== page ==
Depression During Pregnancy

While stress, changes in your body and raging hormones make for a roller coaster ride during pregnancy for just about every woman, about 10% suffer with legitimate pregnancy depression. Depression during pregnancy may be different for every woman experiencing it, but is more extreme than the typical mood swings, anxiety and emotional highs and lows typically associated with pregnancy. Since depression during pregnancy can adversely impact both you and your baby, it is important that you seek medical treatment if you are experiencing signs of pregnancy depression.

It was once commonly believed that the pregnancy hormones were helpful in warding off depression during pregnancy. In some cases, the opposite may be true: the dramatic spike in hormones in pregnant women may be to blame in a disturbance of the brain's biochemistry. This disruption can lead to depression during pregnancy. Many women fail to get help with their depression because they believe that it is perfectly normal to have ups and downs during pregnancy.

Symptoms of Depression During Pregnancy

Most signs of depression apply to pregnant women as well. Common symptoms of pregnancy depression include:

  • Fatigue: Pregnant women are often tired — especially in the first trimester. While you may often feel extreme fatigue on a regular basis, feeling so tired that you cannot function normally is cause for concern.
  • Concentration: Some women who are suffering with depression during pregnancy find that they experience an extreme lack of focus and concentration most of the time.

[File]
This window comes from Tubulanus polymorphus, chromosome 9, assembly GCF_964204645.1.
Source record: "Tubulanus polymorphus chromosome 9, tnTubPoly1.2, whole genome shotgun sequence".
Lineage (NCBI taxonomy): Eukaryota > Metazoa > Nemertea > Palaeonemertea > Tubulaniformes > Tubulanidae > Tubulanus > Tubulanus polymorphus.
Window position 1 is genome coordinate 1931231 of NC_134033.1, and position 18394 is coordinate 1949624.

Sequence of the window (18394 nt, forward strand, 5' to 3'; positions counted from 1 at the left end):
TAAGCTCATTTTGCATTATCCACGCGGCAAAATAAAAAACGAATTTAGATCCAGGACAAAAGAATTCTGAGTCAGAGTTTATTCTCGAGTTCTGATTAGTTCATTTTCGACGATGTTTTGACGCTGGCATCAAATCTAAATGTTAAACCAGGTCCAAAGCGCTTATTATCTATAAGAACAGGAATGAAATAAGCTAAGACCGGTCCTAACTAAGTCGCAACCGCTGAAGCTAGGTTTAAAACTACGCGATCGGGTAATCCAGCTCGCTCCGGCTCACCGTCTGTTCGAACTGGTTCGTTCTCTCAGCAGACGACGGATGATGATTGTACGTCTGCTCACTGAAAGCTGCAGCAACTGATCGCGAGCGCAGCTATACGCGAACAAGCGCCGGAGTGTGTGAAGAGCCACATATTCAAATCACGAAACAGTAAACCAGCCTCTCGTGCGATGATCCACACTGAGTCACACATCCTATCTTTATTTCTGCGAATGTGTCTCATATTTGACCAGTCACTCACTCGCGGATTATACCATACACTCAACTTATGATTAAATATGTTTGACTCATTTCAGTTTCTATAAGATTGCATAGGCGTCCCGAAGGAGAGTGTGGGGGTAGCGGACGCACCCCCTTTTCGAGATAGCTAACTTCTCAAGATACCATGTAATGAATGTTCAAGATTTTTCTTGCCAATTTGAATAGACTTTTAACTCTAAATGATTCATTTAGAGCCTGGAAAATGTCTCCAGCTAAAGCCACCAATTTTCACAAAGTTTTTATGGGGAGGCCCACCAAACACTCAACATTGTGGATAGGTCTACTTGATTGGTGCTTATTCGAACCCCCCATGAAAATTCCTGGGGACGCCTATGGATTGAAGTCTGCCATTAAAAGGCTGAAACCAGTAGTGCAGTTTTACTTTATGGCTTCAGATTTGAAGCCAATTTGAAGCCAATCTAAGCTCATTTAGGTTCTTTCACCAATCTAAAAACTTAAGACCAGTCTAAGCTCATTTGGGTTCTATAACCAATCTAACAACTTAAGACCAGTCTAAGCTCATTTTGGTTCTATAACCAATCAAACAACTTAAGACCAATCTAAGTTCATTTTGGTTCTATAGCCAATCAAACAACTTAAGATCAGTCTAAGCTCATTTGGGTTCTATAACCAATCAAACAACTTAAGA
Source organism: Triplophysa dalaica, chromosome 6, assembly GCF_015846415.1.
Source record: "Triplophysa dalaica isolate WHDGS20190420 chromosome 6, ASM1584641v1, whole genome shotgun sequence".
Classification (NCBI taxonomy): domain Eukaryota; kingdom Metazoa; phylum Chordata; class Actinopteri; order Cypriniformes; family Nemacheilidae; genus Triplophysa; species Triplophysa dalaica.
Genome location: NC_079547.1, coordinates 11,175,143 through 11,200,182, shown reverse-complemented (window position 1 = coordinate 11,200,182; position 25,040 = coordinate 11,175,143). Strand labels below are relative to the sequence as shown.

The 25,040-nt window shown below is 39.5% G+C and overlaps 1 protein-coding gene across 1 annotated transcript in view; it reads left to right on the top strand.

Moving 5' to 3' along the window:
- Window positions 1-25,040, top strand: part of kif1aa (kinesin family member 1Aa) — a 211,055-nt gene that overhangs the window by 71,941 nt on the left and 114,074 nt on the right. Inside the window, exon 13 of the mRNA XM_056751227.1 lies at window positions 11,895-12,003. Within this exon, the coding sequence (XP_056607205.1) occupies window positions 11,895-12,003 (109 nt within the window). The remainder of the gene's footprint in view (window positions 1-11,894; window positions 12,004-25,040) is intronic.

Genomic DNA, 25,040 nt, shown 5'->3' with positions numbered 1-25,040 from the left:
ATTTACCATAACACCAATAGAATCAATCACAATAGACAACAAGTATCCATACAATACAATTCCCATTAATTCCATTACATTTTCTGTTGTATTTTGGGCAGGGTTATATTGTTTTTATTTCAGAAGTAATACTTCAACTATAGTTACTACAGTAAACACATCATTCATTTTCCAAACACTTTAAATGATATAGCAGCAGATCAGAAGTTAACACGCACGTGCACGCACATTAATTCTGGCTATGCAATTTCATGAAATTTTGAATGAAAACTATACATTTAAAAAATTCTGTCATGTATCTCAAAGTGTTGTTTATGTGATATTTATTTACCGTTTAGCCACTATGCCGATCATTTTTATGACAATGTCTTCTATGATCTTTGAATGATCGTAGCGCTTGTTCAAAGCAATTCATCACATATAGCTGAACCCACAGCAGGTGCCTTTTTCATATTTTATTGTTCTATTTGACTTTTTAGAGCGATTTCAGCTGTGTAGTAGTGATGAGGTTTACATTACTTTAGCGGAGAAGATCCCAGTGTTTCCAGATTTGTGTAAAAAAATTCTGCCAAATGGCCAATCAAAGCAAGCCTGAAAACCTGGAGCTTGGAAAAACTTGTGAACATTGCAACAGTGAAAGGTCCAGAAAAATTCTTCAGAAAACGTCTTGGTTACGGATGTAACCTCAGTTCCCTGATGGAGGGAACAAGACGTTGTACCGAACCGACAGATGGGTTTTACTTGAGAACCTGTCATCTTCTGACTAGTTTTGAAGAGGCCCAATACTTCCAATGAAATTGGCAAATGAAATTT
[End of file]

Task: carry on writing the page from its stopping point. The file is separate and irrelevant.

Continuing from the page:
• Lack of Interest: You may be suffering from depression if you find that you have lost interest in doing your favorite things, spending time with loved ones, and even your pregnancy.
  • Emotions: Feelings of extreme sadness, moodiness, anger and frequent bouts of crying are all symptoms of potential depression.
  • Appetite: Unless you're suffering with morning sickness, most pregnant women maintain a good appetite through most of their pregnancy. If you've lost interest in food, you should make a point of telling your doctor.
  • Guilt/Hopelessness: Many depressed women will suffer with unfounded feelings of guilt and hopelessness which consume them nearly constantly.
  • Anxiety: If you are having nearly constant anxiety about the pregnancy and the baby which result in panic attacks, you should call your doctor immediately. While some anxiety about how your pregnancy is progressing, and the baby's health is normal, an unusual fear about it is cause for concern.

Risk Factors for Depression During Pregnancy:

  • Personal/Family History of depression, postpartum depression or mental illness.
  • Additional stress related to relationship(s), job, move, finances, etc.
  • Infertility issues that made it difficult for you to get pregnant.
  • Previous miscarriage(s)
  • Complications during the pregnancy which required additional treatment or bed rest
  • Abuse, either past or current
  • Unplanned pregnancy

Depression during pregnancy should be treated using a combination of antidepressant medications and therapy. There are many risks attributed to depression during pregnancy which include preterm labor, detrimental effects on the baby, you and those around you. Not only will it be more difficult to cope with, depression during pregnancy robs you of the joy that you should be experiencing during your pregnancy. If you feel that you are experiencing depression during your pregnancy, it is important to get it under control now — 50% of pregnant women who have depression will have postpartum depression. By treating depression during pregnancy, you and your doctor will know that you will be ready to address postpartum depression, should depression continue after the baby's birth.

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